An additional review of the comic's first Issue has indicated further criticism for what Mathew Peterson of calls a "juvenile treatment of sexual matters here renders one of the main characters into nothing more than a punch line, and in a book with only three characters, that’s unforgivable,"[9] referring specifically to its sexualized portrayal of Starfire as a "'perfect-10 love doll imaginary girlfriend'".[9] Andrew Hunsaker of notes that story writer Lobdell's take on Tamaraneans (Starfire's race) "reduce(s) Princess Koriand'r... into essentially a highly advanced Real Doll...(C)omplete with installing a lack of memory of anything related to humanity.".[10] Hunsaker further opines that it "seems as if Lobdell has taken great pains to strip all the emotional motivation behind Kori's gregarious outlook and reduce her to nothing more than a sex vessel. It is pretty insulting not only to women, but to male intelligence to boot."[10] Hunsaker concludes that it "makes you want to punch the entire comic book industry."[10]

Laura Hudson, editor-in-chief of ComicsAlliance notes that "There's a difference between writing a female character as sexually liberated, and writing her as wish-fulfillment sex object, but Starfire sure is making a case for the latter in (a) charmless scene"[11] wherein Starfire defends her offer to have sex with one of the characters by noting that "love has nothing to do with it".[6] Hudson further notes in a later article that portrayals of women as sexual objects "don't support sexually liberated women; they undermine them".[12] Hudson also notes "If you really want to support Starfire's "liberated sexuality" like she's somehow a person with real agency, what people should really be campaigning for is more half-clothed dudes in suggestive poses to get drawn around her, since I'm sure that's what she'd like to see. But people don't really want that, do they? Because it's not about what Starfire wants. It's about what straight male readers want. And they want to see Starfire with her clothes falling off." [12]

Houston Press writer Jef With One F counters that the criticism was premature.[13] The story imagines "the point of view of someone who (did not grow) up here with our Western social norms." "Aliens not understanding nudity taboos is at least as old as Heinlein's Stranger and a Strange Land (sic)…(and) Doctor Manhattan in Watchmen... humans are little more than passing sights and smells, but for Starfire Todd and Harper somehow stand out and matter to her." Far from being "a sex toy, she's someone from a very different culture attracted to two specific men."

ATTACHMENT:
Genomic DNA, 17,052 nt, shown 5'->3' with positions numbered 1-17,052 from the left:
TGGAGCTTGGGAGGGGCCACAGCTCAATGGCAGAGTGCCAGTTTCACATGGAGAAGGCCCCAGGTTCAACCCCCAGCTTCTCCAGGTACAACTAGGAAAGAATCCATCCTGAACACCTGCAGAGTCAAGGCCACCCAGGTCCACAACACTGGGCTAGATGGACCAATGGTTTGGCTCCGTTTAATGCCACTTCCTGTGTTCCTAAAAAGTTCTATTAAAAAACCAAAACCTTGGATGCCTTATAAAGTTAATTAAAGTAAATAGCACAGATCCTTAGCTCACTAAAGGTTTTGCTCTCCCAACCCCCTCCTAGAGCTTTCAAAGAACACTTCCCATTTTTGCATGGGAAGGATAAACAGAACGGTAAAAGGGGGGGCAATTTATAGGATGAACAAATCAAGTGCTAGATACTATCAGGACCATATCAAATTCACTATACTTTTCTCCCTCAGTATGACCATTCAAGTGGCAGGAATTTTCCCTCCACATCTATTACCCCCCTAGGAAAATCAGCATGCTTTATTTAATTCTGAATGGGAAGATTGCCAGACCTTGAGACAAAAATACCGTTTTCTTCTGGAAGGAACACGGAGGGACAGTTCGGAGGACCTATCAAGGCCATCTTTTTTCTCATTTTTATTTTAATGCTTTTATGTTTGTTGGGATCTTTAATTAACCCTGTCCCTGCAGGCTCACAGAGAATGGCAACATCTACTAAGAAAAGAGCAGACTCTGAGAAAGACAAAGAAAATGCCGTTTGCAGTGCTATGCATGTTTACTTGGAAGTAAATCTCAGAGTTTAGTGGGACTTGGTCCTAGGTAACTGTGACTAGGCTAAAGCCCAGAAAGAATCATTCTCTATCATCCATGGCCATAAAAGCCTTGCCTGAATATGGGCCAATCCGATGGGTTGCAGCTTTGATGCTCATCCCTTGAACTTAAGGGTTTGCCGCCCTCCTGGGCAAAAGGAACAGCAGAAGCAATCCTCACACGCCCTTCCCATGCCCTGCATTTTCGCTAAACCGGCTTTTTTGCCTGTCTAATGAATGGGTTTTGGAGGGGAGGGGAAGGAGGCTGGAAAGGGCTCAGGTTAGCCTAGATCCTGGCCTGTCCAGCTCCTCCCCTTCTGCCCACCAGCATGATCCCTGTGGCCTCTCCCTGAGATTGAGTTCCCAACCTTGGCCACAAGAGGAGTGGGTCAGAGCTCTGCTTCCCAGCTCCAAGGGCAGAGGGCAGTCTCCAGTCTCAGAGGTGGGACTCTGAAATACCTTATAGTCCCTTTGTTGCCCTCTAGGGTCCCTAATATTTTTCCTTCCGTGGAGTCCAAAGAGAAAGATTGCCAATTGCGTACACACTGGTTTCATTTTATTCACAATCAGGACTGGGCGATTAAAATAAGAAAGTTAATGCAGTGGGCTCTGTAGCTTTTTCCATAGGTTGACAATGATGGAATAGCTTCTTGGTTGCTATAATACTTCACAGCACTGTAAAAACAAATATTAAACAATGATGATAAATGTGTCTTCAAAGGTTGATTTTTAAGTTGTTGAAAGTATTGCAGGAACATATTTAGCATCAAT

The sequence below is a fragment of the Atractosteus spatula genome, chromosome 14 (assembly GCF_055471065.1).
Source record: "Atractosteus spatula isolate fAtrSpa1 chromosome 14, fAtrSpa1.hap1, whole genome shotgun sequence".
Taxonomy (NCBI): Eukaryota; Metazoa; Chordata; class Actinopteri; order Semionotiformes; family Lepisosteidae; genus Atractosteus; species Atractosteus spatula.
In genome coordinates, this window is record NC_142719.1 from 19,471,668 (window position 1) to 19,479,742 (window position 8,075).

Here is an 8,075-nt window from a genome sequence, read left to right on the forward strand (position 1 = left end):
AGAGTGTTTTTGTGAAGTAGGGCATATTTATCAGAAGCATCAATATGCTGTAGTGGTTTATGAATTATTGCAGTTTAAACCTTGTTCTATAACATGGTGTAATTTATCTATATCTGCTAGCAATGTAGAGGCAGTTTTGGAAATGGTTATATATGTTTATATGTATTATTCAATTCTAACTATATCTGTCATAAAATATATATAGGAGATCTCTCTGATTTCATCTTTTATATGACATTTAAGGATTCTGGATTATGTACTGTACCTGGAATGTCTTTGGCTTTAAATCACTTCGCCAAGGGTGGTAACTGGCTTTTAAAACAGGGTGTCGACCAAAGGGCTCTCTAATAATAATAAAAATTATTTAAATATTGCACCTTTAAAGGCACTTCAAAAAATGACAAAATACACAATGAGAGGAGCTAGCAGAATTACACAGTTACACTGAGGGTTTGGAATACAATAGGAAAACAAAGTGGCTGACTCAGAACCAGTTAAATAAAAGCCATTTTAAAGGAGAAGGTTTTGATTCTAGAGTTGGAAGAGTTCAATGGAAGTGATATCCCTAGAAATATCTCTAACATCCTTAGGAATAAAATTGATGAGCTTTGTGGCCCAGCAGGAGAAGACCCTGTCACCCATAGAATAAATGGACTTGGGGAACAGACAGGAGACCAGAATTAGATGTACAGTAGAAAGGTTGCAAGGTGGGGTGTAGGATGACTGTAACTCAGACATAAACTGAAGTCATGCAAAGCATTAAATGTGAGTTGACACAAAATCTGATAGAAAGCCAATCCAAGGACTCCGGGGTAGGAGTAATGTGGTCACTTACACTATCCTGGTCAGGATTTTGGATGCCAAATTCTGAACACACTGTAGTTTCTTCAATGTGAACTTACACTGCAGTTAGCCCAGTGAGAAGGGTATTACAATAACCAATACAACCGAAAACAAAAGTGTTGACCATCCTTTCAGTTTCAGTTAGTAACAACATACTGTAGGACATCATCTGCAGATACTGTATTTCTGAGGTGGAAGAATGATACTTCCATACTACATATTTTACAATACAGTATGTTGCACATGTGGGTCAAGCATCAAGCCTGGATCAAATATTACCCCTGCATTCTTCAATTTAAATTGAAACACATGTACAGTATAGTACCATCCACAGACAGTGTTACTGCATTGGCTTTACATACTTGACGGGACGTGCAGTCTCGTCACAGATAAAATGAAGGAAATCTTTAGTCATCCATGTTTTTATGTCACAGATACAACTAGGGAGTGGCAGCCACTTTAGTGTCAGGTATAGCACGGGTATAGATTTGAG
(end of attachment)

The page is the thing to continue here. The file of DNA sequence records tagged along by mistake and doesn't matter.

Collected editions

  • Red Hood and the Outlaws Vol. 1: REDemption (Red Hood and the Outlaws #1-7)
  • Red Hood and the Outlaws Vol. 2: The Starfire (Red Hood and the Outlaws #8-14)
  • Red Hood and the Outlaws Vol. 3: Death of the Family (Red Hood and the Outlaws #0, #15-17; Teen Titans vol. 4 #15-16)
  • Red Hood and the Outlaws Vol. 4 (Red Hood and the Outlaws #19-25, Red Hood and the Outlaws Annual #1)


  1. Rogers, Vaneta (June 8, 2011). "LOBDELL Goes for Redemption in DCnU RED HOOD & the OUTLAWS". Newsarama. Retrieved February 20, 2012. 
  2. Lobdell, Scott (w), Rocafort, Kenneth (p), Blond (i), Blond (col), Brosseau, Pat (let), Bobbie Chase, Katie Kubert (ed). "Come Fly With Me--Come Die, Just Die Away!" Red Hood and the Outlaws 4 (February, 2012), New York: DC Comics
  3. Lobdell, Scott (w), Rocafort, Kenneth (p), Blond (i), Blond (col), Brosseau, Pat (let), Bobbie Chase, Katie Kubert (ed). "Cherish Is The Word I Use-- To Destroy You!" Red Hood and the Outlaws 3 (January, 2012), New York: DC Comics
  4. 4.0 4.1 Lobdell, Scott (w), Rocafort, Kenneth (a), Blond (col), Mangual, Carlos (let), Kubert, Katie (ed). "Shot Through The Heart-- And Who's To Blame?" Red Hood and the Outlaws 2 (December, 2011), New York: DC Comics
  5. 5.0 5.1 Lobdell, Scott (w), Rocafort, Kenneth (a), Blond (col), Mangual, Carlos (let), Bobbie Chase, Katie Kubert (ed). "I'm Free as a Bird -- And This Bird You Cannot Kill!" Red Hood and the Outlaws 5 (March, 2012), New York: DC Comics
  6. 6.0 6.1 Lobdell, Scott (w), Rocafort, Kenneth (p), Blond (i), Blond (col), Mangual, Carlos (let), Bobbie Chase, Katie Kubert (ed). "I Fought the Law and Kicked Its Butt!" Red Hood and the Outlaws 1 (November, 2011), New York: DC Comics
  7. Lobdell, Scott (w), Rocafort, Kenneth (a), Blond (col), Mangual, Carlos (let), Bobbie Chase, Katie Kubert (ed). "???" Red Hood and the Outlaws 7 (May, 2012), New York: DC Comics
  8. Schedeen, Jesse. "Red Hood and the Outlaws #1 Review Jason Todd assembles his own team of rogue heroes.". Comics/Reviews. Retrieved 24 October 2011. 
  9. 9.0 9.1 Peterson, Matthew. ""New 52" Review". Reviews. Retrieved 24 October 2011. 
  10. 10.0 10.1 10.2 Hunsacker, Andrew. "New 52 Review: Red Hood and the Outlaws #1". Comics/Reviews. Retrieved 24 October 2011. 
  11. Hudson, Laura. "Parting Shot: DC's New Starfire, WTF". Opinion. Retrieved 24 October 2011. 
  12. 12.0 12.1 Hudson, Laura. "The Big Sexy Problem with Superheroines and Their 'Liberated Sexuality'". Opinion. Retrieved 24 October 2011. 
  13. With One F, Jef (February 6, 2012). "Hellfire and Sweater Meat: In Defense of DC's Starfire Reboot". Opinion. Houston Press. Retrieved February 14, 2012.